Now his eyes are closed, forever.  I put his name on our list of the Dead.  At the Spiral Dance, I see someone has set up a shrine to him on our North altar, where the dead are honored.  I meet another activist friend there, who tells me how he remembers Brad: running into a barrage of sound bombs in a demonstration in some foreign city.  “I couldn’t explain to people that they were harmless,” he’d said.  “We didn’t speak the same language.  So I had to show them.”

I didn’t know him well, but I know how it is to walk into a situation that is dangerous, even life-threatening, how it feels to weigh the risks, to accept them, to tell yourself that you can be at peace with any consequence, and then to walk out into the street in the firm if unconscious belief that you will be lucky that day, once again.  I can only imagine how it feels when the bullets rip through flesh, and your severed spirit stares back at a broken body, and in a blaze of light a different journey begins.

 We Pagans have no dogma, no official Book of the Dead to outline the soul’s journey.  If we share any belief in common, it is simply this: that death is part of a cycle that includes regeneration and renewal. That just as the falling leaves decay to fertilize the roots of trees, each death feeds some rebirth.

Death transforms us. The tribe of world-changers has its list of martyrs—the short list of those who are known in the first world—Carlo Giuliani, Huang Hai Lee, Rachel Corrie, Tom Hurndall—and the much longer list of names in some other language—Spanish, indigenous, Arabic, and so many others–who die every day.  And the world’s religions each have their concept of that transformation, for those whose death is somehow special, powerful and meaningful: martyrs, saints, boddhisatvas. We Pagans don’t like to glorify martyrs, but we know that ‘sacrifice’ means ‘to make sacred.’   In an instant, that ordinary comrade you remember singing at the fire or arguing at the meeting, someone you might have been charmed or irritated by or attracted to, or not, someone who showed no mark of doom or prescience of what was to come, becomes uplifted into another realm, part symbol, part victim, locus of our deepest love and rage.

 William Butler Yeats expressed it best, writing about the Easter Rising in Ireland in 1916, the friends he admired and the ones he disliked, shot by the British.
“Being certain that they and I
But lived where motley is worn,
All changed, changed utterly,
A terrible beauty is born…”                                              

 And death transforms the living. When someone close to us dies, we become someone else.  When my father died when I was just five years old, my mother was transformed from a beloved wife to a grieving widow. I changed, overnight, from a blessed, fortunate child to someone set apart, marked by a tragedy, missing something deeply important that other children had.

 And so one day you are someone with a job and a family and a neighborhood in which you and your kin have lived for generations—and a day later the waters rise and you are homeless,  a refugee in a strange place dependent on the kindness of strangers.  One day you are a mother filled with hopes and dreams and pride, and the next day you are bereft, with a gaping hole in your heart that can never be filled.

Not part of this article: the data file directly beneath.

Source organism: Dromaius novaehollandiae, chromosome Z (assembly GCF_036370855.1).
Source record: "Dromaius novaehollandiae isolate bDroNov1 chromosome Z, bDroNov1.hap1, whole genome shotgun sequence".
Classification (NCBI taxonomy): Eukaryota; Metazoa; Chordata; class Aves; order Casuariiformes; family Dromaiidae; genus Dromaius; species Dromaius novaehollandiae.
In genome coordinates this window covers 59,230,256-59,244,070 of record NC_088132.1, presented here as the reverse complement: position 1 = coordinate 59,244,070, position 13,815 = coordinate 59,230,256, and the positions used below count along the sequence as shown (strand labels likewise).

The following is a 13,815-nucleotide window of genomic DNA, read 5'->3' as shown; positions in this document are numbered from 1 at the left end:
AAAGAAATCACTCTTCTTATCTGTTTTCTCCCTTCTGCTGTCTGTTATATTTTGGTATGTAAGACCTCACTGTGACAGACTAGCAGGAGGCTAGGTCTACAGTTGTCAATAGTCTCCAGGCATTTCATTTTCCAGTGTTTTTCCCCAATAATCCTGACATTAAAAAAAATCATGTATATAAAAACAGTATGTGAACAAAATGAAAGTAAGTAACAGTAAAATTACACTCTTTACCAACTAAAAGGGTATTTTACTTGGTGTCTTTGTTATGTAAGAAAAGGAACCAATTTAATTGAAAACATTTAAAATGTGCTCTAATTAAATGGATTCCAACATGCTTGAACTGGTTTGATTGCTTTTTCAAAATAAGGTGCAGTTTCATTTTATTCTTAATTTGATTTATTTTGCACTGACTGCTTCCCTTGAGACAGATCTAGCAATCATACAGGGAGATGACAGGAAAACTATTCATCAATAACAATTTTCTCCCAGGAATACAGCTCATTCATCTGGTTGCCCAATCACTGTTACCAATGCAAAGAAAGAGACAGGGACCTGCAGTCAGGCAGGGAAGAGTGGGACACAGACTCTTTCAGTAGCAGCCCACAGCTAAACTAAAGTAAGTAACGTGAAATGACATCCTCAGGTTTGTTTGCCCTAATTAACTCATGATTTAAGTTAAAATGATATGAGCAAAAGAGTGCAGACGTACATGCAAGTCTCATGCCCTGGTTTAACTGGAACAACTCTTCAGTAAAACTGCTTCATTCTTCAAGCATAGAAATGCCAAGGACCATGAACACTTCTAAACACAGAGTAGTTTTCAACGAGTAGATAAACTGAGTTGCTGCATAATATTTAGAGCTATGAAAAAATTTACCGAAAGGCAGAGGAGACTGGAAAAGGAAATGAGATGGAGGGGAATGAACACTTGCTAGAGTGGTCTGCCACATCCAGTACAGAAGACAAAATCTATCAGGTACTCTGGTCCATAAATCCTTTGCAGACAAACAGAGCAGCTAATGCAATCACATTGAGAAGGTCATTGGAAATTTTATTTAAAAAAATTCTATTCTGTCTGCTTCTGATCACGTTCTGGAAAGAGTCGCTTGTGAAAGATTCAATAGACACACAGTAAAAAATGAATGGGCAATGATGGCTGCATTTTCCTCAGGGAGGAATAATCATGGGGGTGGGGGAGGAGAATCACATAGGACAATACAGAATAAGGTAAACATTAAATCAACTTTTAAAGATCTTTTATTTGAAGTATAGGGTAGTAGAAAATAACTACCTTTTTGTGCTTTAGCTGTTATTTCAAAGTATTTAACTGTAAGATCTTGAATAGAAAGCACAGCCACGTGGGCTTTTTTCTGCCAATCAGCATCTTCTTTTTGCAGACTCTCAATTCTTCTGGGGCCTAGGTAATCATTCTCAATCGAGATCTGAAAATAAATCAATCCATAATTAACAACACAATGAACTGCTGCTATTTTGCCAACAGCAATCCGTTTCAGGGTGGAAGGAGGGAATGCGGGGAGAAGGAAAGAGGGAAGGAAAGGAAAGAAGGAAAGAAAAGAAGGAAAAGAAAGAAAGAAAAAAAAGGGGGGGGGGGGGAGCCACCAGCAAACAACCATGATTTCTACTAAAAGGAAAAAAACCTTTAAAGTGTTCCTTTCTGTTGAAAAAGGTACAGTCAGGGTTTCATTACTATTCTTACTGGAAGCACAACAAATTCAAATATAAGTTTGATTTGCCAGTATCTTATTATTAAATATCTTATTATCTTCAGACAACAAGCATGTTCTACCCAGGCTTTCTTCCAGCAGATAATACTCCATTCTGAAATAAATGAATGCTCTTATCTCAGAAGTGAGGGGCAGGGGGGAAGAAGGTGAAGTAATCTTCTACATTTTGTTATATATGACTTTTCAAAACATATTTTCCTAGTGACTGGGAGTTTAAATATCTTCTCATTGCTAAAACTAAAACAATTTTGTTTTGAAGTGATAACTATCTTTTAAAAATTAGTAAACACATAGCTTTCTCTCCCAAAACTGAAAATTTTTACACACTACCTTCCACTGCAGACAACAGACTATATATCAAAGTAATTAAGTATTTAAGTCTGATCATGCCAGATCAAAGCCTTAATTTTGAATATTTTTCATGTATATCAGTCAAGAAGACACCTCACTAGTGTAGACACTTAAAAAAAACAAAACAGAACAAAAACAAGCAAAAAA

Yet we, the living, have some choice in how we respond to death, and what transformation we undergo.  My mother, out of her grief, became a counselor, a therapist, an expert in loss and grieving.  Cindy Sheehan, out of her grief for her son Casey, killed in Iraq, became a woman on fire, a modern prophet calling the powerful to justice, who galvanized the movement against the war.  Mesha Monge-Irizarry, mother of Idriss Stelley who was shot dead in the Metreon by the San Francisco police, became an advocate for all the victims of police violence.  Rachel Corrie’s parents took up the cause of justice for the people of Palestine.  Grief can open the heart to courage and compassion; rage can move us to action.   Out of loss comes regeneration: a terrible beauty is born.

 A death like Brad’s calls us all to deeper levels of courage, to be eyes that refuse to shut in the face of oppression, voices that sing out for justice, hands that build a transformed world.  –  Starhawk

More info on Oaxaca and Brad: http://www.narconews.com/
SF Bay Area activities: http://indybay.org/

           Starhawk is an activist, organizer, and author of The Earth Path, as well as Webs of Power: Notes from the Global Uprising, The Fifth Sacred Thing; and eight other books on feminism, politics and earth-based spirituality.  She teaches Earth Activist Trainings that combine permaculture design and activist skills, and works with the RANT trainer’s collective, http://www.rantcollective.org <http://www.rantcollective.org/&gt; that offers training and support for mobilizations around global justice and peace issues.  For her schedule and archive of writings, see her website http://www.starhawk.org <http://www.starhawk.org/&gt; .  To get her periodic posts of her writings, email Starhawk-subscribe@lists.riseup.net and put ‘subscribe’ in the subject heading.  If you’re on that list and don’t want any more of these writings, email Starhawk-unsubscribe@lists.riseup.net and put ‘unsubscribe’ in the subject heading.
UnCopyright c Starhawk 2004—feel free to repost and distribute this article for nonprofit purposes—all other rights reserved.


Silliness – Too Scary